The Malta Independent 21 April 2024, Sunday
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TMID Editorial: Electronic tagging

Tuesday, 27 February 2024, 10:32 Last update: about 3 months ago

A Bill introducing electronic tagging is expected to be discussed in Parliament in the coming weeks, The Malta Independent on Sunday revealed.

The long-proposed ‘Electric Monitoring Bill,’ has been on its first reading in Parliament since 2021. It would allow, in select circumstances, for the court to order electronic tagging. This would reduce pressure on the prison system, and could also be a good form of rehabilitation for lesser crimes. 

Tagging will apply in cases where a prison sentence of not more than a year is handed down, as well as when a restraining order is issued, or when the court issues a temporary protection order in cases of domestic violence. 

Electronic tagging is effectively used in foreign jurisdictions, and there is no reason to think it cannot work here in Malta. 

It would mean that the police would be better able to keep track of such people, it would also mean that people on lesser crimes could be taught a lesson without having to go to prison, which itself can be traumatic. 

It could also mean more safety for victims of domestic violence.

The Bill also provides for tagging in cases when people are granted prison leave, or for people out on parole. The introduction of this bill makes sense. A question that should be asked is whether the bill should be expanded. To this newsroom’s understanding, it would not be used for people out on police bail. But doing so could reduce risk of people on bail leaving the country. Indeed a judge had even made such a call.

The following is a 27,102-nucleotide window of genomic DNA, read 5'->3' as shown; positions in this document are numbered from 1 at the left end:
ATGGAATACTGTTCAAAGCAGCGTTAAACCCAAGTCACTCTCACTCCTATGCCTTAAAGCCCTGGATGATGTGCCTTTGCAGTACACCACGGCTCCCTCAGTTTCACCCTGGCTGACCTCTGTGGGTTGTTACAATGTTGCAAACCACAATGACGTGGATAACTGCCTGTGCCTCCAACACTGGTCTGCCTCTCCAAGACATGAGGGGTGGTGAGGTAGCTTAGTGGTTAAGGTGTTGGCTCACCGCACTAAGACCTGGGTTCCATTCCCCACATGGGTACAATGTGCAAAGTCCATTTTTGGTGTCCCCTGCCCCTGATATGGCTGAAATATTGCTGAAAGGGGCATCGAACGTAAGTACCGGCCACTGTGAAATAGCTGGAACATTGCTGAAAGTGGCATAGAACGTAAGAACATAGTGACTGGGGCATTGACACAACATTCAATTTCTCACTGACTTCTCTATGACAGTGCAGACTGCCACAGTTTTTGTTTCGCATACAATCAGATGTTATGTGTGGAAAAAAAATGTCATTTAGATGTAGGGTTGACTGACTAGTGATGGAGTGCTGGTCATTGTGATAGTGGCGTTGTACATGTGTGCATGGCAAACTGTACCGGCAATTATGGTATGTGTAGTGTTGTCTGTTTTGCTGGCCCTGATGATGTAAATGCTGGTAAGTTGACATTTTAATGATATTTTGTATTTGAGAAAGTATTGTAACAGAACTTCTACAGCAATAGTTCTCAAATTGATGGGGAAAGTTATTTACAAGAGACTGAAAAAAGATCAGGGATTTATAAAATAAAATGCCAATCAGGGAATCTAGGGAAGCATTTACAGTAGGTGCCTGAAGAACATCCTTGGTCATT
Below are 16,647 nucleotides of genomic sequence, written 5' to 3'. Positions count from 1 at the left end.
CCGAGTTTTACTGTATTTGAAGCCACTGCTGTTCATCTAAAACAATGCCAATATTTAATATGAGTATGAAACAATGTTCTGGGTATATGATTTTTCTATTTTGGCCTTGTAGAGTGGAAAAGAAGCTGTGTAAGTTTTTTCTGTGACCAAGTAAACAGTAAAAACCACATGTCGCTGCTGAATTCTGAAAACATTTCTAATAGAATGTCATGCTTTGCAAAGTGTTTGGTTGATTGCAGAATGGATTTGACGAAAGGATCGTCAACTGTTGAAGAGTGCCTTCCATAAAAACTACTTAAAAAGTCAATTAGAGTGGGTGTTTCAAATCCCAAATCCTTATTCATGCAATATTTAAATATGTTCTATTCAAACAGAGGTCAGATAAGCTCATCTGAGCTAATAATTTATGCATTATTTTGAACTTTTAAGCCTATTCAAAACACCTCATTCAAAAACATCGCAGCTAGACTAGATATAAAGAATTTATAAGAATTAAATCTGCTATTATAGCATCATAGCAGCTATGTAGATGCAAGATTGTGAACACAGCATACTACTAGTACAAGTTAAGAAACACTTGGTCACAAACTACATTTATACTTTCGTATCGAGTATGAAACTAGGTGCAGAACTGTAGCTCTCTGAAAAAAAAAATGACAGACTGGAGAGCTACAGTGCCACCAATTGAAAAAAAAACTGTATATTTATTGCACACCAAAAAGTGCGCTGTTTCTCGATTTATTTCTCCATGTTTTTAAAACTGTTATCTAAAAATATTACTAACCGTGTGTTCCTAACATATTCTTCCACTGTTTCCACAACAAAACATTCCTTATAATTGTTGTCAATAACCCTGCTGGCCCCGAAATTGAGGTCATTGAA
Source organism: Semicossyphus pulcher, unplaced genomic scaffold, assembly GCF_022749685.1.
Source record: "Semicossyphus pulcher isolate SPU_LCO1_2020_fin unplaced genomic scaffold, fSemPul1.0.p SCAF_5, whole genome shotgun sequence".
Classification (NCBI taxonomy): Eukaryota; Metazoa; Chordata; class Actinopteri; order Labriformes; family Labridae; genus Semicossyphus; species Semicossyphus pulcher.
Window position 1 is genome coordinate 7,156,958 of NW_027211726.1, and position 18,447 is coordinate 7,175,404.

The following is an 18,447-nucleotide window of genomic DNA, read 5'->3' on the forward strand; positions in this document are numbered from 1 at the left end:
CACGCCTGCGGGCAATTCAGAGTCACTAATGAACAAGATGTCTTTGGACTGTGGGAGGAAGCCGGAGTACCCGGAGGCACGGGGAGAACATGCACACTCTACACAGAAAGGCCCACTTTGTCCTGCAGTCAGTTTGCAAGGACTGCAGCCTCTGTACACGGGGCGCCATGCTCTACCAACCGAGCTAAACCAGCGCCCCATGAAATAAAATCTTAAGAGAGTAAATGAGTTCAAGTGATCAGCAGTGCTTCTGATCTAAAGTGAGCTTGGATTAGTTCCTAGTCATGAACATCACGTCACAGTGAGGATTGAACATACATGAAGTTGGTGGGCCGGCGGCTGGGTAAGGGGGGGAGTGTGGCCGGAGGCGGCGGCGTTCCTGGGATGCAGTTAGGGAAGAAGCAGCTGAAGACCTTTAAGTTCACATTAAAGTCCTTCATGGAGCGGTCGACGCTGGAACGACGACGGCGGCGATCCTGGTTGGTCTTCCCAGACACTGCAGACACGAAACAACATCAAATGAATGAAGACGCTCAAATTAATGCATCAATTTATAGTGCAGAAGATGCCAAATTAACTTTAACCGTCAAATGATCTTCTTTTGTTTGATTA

There have been instances where people have vanished while out on bail. The case of Jomic Calleja Maatouk comes to mind. He had been found guilty and given a five year effective imprisonment sentence and made to forfeit €51,000 in bail bonds, Europol’s most wanted list reads. “Jomic Calleja Maatouk appealed this judgement and has since not abided by the bail conditions he was to adhere to,” it reads, going on to add that he is believed to have absconded from the country. The bill, were it in effect, would not have covered such a situation, and at least part of the debate should also focus on whether the bill should be widened to help prevent such situations in the future.

At the same time, electronic tagging should not be used in all circumstances. For example, when a person is accused of a serious crime and is held in custody instead of not being allowed on bail, that is often times done for good reason, such as preventing possible contact with witnesses. In such situations, tagging might not be a viable option as, while being able to track movements, one can easily use many other forms of communication when not being held in custody.

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